A Compulsion that's Hard to Handle
April 24, 2008 10:27 AM   Subscribe

How do I keep from picking at the skin around my fingernails?

I've been doing it since I was a kid with, presumably, no real ill effects other than gnarly hands. That said, now, under doctor's orders I'm to avoid possible infections for the foreseeable future. Even minor ones. And I'm sure this is a way to get em.

So how do I stop? I do it subconsciously. I'll make an effort and then, without noticing, I'll look down and I'm doing it. If any of you have had this issue I'd appreciate any insight.
posted by rileyray3000 to Health & Fitness (13 answers total) 9 users marked this as a favorite
Previously, just today.
posted by jozxyqk at 10:31 AM on April 24, 2008

Rubber gloves.
posted by infinitewindow at 10:41 AM on April 24, 2008

If you find yourself doing it a lot while watching television - get some Silly Putty to play with.
posted by Gerard Sorme at 11:02 AM on April 24, 2008

I used to do this a lot, and cured it with a combination of keeping my nails trimmed very very short (to make it harder to pick at the cuticles) and keeping a pair of nail trimmers at my desk (so that when I notice one of those tempting loose bits of skin I can snip it off cleanly right away, instead of peeling it off and taking a whole lot of live skin with it.)
posted by ook at 11:49 AM on April 24, 2008

This isn't really a cure, but a few years ago I had a girlfriend who really hated my nail biting and skin picking habit. She would notice me doing it, tell me to stop, and I would. Eventually the habit just disappeared.

We eventually broke up (unrelated to finger issues), and after a few months I found myself doing it again, which continues to this day. Just my experience, make of it what you will...

Also, for me I find that the picking is related to anxiety, even just like a tense scene on TV. Actual real-world tense situations make me pick and bite like crazy.
posted by allen8219 at 12:57 PM on April 24, 2008

I also cutilate my muticles. I'm trying a heavy duty moisturization regimen to aid in unpickability. Using a cuticle oil pen from Sephora, and nighttime sleep gloves over vaselined hands. I figure if I can get the callousy, tough skin that results from having been picked to subside into normal, soft cuticle skin, I won't pick it... but I've been working on this project for a few months now. I definitely second getting a proper nail trimming kit, though I've been known to abuse them, or anything sharp, to scrape off dead skin layers from my fingertips.
posted by Ambrosia Voyeur at 2:13 PM on April 24, 2008 [1 favorite]

I had a spinner ring for a while, until it got stepped on. I played with it all the damn time (which let to it getting stepped on. Took it off to spin it round and round, dropped it, and when I found it again, it was broken). Anyhow, maybe that will give your hands something else to do subconsciously and cut down on the skin picking. For times when it's not socially acceptable to constantly play with silly putty (which I think is a good idea). Though, when you think of it, there aren't that many times when it's just not okay to play with silly putty. People may think you're weird, but whatever.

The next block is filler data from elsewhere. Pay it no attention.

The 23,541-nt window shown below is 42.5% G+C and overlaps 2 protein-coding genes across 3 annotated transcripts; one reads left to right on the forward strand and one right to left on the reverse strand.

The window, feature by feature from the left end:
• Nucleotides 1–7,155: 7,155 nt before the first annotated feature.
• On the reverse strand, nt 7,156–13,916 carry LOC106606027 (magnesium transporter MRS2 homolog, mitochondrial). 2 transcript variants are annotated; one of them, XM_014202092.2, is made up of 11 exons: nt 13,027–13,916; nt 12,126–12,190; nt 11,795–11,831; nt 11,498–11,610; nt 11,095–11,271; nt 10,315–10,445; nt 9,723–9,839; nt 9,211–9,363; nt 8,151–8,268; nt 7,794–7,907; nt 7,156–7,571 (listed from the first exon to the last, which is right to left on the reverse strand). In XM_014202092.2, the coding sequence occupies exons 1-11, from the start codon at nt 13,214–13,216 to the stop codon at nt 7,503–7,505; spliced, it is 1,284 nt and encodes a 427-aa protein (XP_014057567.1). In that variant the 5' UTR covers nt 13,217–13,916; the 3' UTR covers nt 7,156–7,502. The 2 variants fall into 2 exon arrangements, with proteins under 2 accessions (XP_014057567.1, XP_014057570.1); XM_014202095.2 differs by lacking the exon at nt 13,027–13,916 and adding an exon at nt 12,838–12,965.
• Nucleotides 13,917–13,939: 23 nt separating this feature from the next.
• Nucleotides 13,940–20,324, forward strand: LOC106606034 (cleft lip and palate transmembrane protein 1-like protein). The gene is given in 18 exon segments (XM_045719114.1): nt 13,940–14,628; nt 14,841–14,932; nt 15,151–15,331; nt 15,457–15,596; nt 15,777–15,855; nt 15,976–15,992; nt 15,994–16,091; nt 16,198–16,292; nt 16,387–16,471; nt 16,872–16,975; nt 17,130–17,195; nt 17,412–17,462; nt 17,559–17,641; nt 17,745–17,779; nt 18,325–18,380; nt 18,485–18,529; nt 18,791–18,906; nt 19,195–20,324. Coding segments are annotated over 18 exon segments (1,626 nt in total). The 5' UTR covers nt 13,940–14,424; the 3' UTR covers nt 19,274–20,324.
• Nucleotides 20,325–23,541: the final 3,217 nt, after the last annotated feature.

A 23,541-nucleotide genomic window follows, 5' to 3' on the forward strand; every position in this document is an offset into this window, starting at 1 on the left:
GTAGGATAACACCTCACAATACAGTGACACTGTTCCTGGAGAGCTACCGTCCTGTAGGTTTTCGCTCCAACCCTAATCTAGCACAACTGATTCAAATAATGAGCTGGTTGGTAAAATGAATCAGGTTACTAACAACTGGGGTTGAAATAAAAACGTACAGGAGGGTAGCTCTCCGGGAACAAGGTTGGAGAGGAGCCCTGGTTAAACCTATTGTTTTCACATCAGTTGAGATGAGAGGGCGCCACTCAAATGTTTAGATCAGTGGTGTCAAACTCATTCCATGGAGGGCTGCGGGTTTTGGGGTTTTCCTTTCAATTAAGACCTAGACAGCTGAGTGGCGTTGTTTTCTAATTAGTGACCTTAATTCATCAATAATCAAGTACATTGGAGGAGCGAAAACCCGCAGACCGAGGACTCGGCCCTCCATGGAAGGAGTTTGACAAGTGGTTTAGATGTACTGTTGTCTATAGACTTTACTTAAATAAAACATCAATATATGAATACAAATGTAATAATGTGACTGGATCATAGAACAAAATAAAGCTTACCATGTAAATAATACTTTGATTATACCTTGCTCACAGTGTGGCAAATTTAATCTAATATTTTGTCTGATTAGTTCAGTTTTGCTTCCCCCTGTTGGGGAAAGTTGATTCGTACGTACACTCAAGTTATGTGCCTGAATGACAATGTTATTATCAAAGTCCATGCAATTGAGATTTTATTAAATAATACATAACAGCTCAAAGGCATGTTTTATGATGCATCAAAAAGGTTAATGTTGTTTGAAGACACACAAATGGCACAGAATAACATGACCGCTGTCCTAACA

posted by gauchodaspampas at 2:42 PM on April 24, 2008

and if you pick with your teeth, spray bug repellent or something similarly nasty on your fingertips.
posted by gauchodaspampas at 2:44 PM on April 24, 2008

Pay for a manicure (even if you're a guy). Your hands will feel good & they trim away all the loose bits & biting/picking will mean you've wasted your money, so you'll resist. Also, pick up a hand-habit like coin manipulation --- that'll keep your hands busy and also make you a hit at parties =)
posted by headnsouth at 3:00 PM on April 24, 2008

I stopped all at once and effortlessly, but I don't recommend the method:
I broke my wrist, and the nibbling impulse disappeared.
posted by hexatron at 4:28 PM on April 24, 2008

I used to be absolutely terrible about picking my fingers. Then for a while I managed to stop. Recently I have gotten bad about it again. I think what has changed to let me slip recently is higher stress, dryer skin, and less exercise.

So I would recommend moisturizer and reducing anxiety, both externally (as in avoiding situations which are worrying to you) and internally (as in preventing an unnecessarily anxious response to situations thru exercise, healthy diet, sunlight etc)
posted by mdn at 6:08 PM on April 24, 2008

Regular manicures work for me. If I go too long without a manicure, I start picking at my cuticles again. The manicures keep everything short and smooth so there's not much there to pick at. I also have a puzzle ring I play with when I need to keep my hands occupied.
posted by gingerbeer at 8:16 PM on April 24, 2008

Looking at some of the links above I get the impression some have it worse than I do.

I found that my minor problem could be somewhat solved by careful use of regular nail clippers to just trim off the dry skin so it was relatively flush and not an invitation to pick at. I kept those clippers with me in my nerd gadget bag (along with my iPod, GPS, etc.)

Also, in the Winter I keep two pump bottles of Cetaphil handy (one on my desk at work and one at home).
posted by forthright at 8:24 PM on April 24, 2008

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